“Three aspiring science journalists pitch their ideas to the Dragons. Could it be you?”
This is the call for pitches issued by the 2nd UK Conference of Science Journalists, to be held later this year. The “Dragons” are three editors from the prestigious Nature, Guardian and Research Fortnight. The “aspiring science journalists” could well be you—three of you actually—if you are an early-career writer (student, a recent graduate, a freelancer, or even a scientist with a great story).
The conference, organised by the Association of British Science Writers, will be held in London on 25 June of this year and will host a session called “Pitch to the Editors.” The writers of the three best submitted pitches, as determined by the editors, will be invited to attend the conference free of charge and will have to pitch their story to a live audience at the conference. Once that’s done and over with, any of those three publications may commission your pitched story, giving you free reign to include “published at [insert appropriate prestigious publication here]” in your byline.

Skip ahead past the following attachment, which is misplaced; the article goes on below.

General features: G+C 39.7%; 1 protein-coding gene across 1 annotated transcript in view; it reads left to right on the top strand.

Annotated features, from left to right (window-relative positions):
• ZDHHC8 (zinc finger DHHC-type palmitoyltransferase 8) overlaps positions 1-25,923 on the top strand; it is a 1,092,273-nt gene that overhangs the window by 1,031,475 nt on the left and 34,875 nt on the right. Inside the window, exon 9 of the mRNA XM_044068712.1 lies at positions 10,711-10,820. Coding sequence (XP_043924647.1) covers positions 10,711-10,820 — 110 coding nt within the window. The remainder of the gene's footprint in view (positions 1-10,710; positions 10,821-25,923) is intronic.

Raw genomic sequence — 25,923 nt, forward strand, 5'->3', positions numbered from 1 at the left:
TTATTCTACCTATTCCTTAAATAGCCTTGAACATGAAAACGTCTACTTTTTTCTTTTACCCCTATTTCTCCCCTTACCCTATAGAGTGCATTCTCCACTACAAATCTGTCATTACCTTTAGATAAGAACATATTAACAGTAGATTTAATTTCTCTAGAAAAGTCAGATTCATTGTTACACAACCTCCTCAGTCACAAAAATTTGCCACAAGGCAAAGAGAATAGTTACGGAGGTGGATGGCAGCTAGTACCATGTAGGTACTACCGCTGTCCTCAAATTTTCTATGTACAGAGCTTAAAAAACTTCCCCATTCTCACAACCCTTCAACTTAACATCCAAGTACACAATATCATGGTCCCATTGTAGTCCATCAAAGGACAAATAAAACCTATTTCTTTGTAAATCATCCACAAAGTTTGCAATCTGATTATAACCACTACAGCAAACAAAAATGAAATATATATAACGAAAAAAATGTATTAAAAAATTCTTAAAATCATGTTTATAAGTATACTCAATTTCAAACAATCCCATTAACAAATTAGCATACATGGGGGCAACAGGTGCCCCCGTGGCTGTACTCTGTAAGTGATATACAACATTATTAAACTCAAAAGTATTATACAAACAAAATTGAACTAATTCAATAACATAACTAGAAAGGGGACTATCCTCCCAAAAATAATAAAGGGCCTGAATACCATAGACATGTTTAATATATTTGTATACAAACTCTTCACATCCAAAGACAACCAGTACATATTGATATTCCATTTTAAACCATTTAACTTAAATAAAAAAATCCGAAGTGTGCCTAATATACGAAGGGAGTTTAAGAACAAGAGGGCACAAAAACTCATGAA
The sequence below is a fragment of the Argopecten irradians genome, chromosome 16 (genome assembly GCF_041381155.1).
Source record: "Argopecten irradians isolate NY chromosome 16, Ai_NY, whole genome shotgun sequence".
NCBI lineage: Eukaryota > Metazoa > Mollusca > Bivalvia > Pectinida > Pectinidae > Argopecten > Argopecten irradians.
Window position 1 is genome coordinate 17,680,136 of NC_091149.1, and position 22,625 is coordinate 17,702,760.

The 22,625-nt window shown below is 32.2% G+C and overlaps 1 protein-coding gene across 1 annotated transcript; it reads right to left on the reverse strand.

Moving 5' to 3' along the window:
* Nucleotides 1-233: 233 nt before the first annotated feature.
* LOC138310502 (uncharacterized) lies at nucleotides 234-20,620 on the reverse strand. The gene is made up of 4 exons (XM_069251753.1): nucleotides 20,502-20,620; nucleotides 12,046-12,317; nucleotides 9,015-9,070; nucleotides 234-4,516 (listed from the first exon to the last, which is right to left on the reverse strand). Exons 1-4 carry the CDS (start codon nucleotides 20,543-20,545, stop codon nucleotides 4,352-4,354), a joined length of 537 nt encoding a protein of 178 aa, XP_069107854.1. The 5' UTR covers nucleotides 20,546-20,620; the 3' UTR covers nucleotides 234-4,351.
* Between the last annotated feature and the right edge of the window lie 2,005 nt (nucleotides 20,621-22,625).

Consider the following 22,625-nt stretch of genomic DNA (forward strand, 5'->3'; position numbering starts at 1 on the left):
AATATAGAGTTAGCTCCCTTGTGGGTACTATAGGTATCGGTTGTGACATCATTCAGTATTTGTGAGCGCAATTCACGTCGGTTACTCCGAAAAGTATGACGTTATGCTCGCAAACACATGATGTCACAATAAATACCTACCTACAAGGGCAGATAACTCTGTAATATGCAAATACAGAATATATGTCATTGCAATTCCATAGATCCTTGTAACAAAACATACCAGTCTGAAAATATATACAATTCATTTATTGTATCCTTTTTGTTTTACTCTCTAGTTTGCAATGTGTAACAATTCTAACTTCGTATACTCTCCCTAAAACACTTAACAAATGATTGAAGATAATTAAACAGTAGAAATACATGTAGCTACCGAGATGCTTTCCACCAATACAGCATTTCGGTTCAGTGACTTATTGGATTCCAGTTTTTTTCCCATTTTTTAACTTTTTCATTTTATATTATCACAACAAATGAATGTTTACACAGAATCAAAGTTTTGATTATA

Interested? Here are the details:
- Write a short pitch, no more than 300 words, for a news story that is suitable for one of the three publications (no need to specify which one). The story can be about any aspect of science.
- Send links or clips of your previous work: articles, blog posts, etc. By the way this isn’t essential but, truthfully, I think it is.
- To apply, fill the form by Friday 25 May.
- UK Conference of Science Journalists website.
- Dragons’ Den Application webpage.
- “So you want to be a science writer?” guide by the Association of British Science Writers.
This looks like a good, if not great, opportunity for early-career science writers. If your pitch is selected as one of the top three, you will not only stand a chance to be published by Nature, Guardian or Research Fortnight but you’ll also get to attend the conference and interact with leading figures in science journalism. And of course, winning a writing competition bows well in a CV.
Good luck and have fun!